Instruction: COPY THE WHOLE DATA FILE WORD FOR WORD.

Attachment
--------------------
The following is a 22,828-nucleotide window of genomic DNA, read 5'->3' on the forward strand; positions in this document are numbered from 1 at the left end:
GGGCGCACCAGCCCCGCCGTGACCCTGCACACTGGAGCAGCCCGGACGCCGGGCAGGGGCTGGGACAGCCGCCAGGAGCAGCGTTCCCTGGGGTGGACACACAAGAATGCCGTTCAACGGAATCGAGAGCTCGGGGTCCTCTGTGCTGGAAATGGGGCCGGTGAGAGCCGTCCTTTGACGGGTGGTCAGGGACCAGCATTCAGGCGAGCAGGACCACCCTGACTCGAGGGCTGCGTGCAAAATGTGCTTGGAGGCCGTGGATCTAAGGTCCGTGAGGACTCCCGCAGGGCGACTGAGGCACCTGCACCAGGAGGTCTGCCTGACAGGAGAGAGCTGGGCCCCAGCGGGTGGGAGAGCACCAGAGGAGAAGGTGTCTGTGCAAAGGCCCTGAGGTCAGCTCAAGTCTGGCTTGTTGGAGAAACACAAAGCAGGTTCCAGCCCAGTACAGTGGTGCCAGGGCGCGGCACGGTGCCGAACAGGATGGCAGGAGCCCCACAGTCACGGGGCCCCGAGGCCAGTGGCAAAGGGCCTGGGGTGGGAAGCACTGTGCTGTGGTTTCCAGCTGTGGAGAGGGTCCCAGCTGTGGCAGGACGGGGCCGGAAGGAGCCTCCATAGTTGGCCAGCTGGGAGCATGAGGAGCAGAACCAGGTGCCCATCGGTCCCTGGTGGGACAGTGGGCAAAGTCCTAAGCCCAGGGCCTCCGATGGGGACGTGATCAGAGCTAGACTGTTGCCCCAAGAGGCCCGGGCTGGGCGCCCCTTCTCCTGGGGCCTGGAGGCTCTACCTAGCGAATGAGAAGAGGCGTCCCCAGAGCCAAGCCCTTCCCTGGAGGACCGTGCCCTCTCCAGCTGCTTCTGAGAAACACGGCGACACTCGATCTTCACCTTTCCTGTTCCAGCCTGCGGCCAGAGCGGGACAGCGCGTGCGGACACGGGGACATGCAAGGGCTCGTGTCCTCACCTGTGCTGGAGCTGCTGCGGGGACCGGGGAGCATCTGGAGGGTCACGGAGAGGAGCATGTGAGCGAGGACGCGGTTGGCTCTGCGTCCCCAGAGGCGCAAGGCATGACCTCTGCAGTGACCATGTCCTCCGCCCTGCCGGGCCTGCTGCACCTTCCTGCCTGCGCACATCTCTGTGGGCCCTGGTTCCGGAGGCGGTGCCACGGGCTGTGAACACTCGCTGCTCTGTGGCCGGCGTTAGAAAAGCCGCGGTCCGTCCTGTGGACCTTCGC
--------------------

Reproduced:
The following is a 22,828-nucleotide window of genomic DNA, read 5'->3' on the forward strand; positions in this document are numbered from 1 at the left end:
GGGCGCACCAGCCCCGCCGTGACCCTGCACACTGGAGCAGCCCGGACGCCGGGCAGGGGCTGGGACAGCCGCCAGGAGCAGCGTTCCCTGGGGTGGACACACAAGAATGCCGTTCAACGGAATCGAGAGCTCGGGGTCCTCTGTGCTGGAAATGGGGCCGGTGAGAGCCGTCCTTTGACGGGTGGTCAGGGACCAGCATTCAGGCGAGCAGGACCACCCTGACTCGAGGGCTGCGTGCAAAATGTGCTTGGAGGCCGTGGATCTAAGGTCCGTGAGGACTCCCGCAGGGCGACTGAGGCACCTGCACCAGGAGGTCTGCCTGACAGGAGAGAGCTGGGCCCCAGCGGGTGGGAGAGCACCAGAGGAGAAGGTGTCTGTGCAAAGGCCCTGAGGTCAGCTCAAGTCTGGCTTGTTGGAGAAACACAAAGCAGGTTCCAGCCCAGTACAGTGGTGCCAGGGCGCGGCACGGTGCCGAACAGGATGGCAGGAGCCCCACAGTCACGGGGCCCCGAGGCCAGTGGCAAAGGGCCTGGGGTGGGAAGCACTGTGCTGTGGTTTCCAGCTGTGGAGAGGGTCCCAGCTGTGGCAGGACGGGGCCGGAAGGAGCCTCCATAGTTGGCCAGCTGGGAGCATGAGGAGCAGAACCAGGTGCCCATCGGTCCCTGGTGGGACAGTGGGCAAAGTCCTAAGCCCAGGGCCTCCGATGGGGACGTGATCAGAGCTAGACTGTTGCCCCAAGAGGCCCGGGCTGGGCGCCCCTTCTCCTGGGGCCTGGAGGCTCTACCTAGCGAATGAGAAGAGGCGTCCCCAGAGCCAAGCCCTTCCCTGGAGGACCGTGCCCTCTCCAGCTGCTTCTGAGAAACACGGCGACACTCGATCTTCACCTTTCCTGTTCCAGCCTGCGGCCAGAGCGGGACAGCGCGTGCGGACACGGGGACATGCAAGGGCTCGTGTCCTCACCTGTGCTGGAGCTGCTGCGGGGACCGGGGAGCATCTGGAGGGTCACGGAGAGGAGCATGTGAGCGAGGACGCGGTTGGCTCTGCGTCCCCAGAGGCGCAAGGCATGACCTCTGCAGTGACCATGTCCTCCGCCCTGCCGGGCCTGCTGCACCTTCCTGCCTGCGCACATCTCTGTGGGCCCTGGTTCCGGAGGCGGTGCCACGGGCTGTGAACACTCGCTGCTCTGTGGCCGGCGTTAGAAAAGCCGCGGTCCGTCCTGTGGACCTTCGC